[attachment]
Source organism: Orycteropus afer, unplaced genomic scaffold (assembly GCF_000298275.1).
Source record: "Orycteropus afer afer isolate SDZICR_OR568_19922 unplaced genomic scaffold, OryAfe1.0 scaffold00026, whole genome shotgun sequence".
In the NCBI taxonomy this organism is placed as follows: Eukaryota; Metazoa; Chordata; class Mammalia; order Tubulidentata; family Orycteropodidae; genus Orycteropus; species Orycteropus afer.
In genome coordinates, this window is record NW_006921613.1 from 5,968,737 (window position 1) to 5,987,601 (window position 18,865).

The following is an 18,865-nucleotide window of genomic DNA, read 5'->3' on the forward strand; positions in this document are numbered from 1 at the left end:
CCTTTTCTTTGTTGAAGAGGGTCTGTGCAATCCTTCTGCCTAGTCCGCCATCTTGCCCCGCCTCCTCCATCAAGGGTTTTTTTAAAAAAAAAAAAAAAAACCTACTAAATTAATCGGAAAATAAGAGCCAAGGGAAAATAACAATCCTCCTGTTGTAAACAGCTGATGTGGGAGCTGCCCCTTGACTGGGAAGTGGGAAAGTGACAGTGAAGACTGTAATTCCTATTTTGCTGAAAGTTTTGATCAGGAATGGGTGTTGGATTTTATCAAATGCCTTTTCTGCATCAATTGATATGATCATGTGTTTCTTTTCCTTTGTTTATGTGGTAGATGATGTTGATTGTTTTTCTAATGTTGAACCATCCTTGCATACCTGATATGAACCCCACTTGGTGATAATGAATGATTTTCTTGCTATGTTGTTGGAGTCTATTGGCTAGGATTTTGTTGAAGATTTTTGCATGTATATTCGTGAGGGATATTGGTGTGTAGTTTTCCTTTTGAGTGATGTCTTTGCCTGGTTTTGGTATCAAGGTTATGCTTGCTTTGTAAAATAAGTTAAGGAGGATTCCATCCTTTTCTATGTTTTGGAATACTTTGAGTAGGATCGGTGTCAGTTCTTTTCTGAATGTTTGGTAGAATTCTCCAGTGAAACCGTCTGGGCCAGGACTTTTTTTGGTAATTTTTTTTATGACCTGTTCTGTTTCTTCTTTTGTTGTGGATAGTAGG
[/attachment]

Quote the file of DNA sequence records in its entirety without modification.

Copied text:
Source organism: Orycteropus afer, unplaced genomic scaffold (assembly GCF_000298275.1).
Source record: "Orycteropus afer afer isolate SDZICR_OR568_19922 unplaced genomic scaffold, OryAfe1.0 scaffold00026, whole genome shotgun sequence".
In the NCBI taxonomy this organism is placed as follows: Eukaryota; Metazoa; Chordata; class Mammalia; order Tubulidentata; family Orycteropodidae; genus Orycteropus; species Orycteropus afer.
In genome coordinates, this window is record NW_006921613.1 from 5,968,737 (window position 1) to 5,987,601 (window position 18,865).

The following is an 18,865-nucleotide window of genomic DNA, read 5'->3' on the forward strand; positions in this document are numbered from 1 at the left end:
CCTTTTCTTTGTTGAAGAGGGTCTGTGCAATCCTTCTGCCTAGTCCGCCATCTTGCCCCGCCTCCTCCATCAAGGGTTTTTTTAAAAAAAAAAAAAAAAACCTACTAAATTAATCGGAAAATAAGAGCCAAGGGAAAATAACAATCCTCCTGTTGTAAACAGCTGATGTGGGAGCTGCCCCTTGACTGGGAAGTGGGAAAGTGACAGTGAAGACTGTAATTCCTATTTTGCTGAAAGTTTTGATCAGGAATGGGTGTTGGATTTTATCAAATGCCTTTTCTGCATCAATTGATATGATCATGTGTTTCTTTTCCTTTGTTTATGTGGTAGATGATGTTGATTGTTTTTCTAATGTTGAACCATCCTTGCATACCTGATATGAACCCCACTTGGTGATAATGAATGATTTTCTTGCTATGTTGTTGGAGTCTATTGGCTAGGATTTTGTTGAAGATTTTTGCATGTATATTCGTGAGGGATATTGGTGTGTAGTTTTCCTTTTGAGTGATGTCTTTGCCTGGTTTTGGTATCAAGGTTATGCTTGCTTTGTAAAATAAGTTAAGGAGGATTCCATCCTTTTCTATGTTTTGGAATACTTTGAGTAGGATCGGTGTCAGTTCTTTTCTGAATGTTTGGTAGAATTCTCCAGTGAAACCGTCTGGGCCAGGACTTTTTTTGGTAATTTTTTTTATGACCTGTTCTGTTTCTTCTTTTGTTGTGGATAGTAGG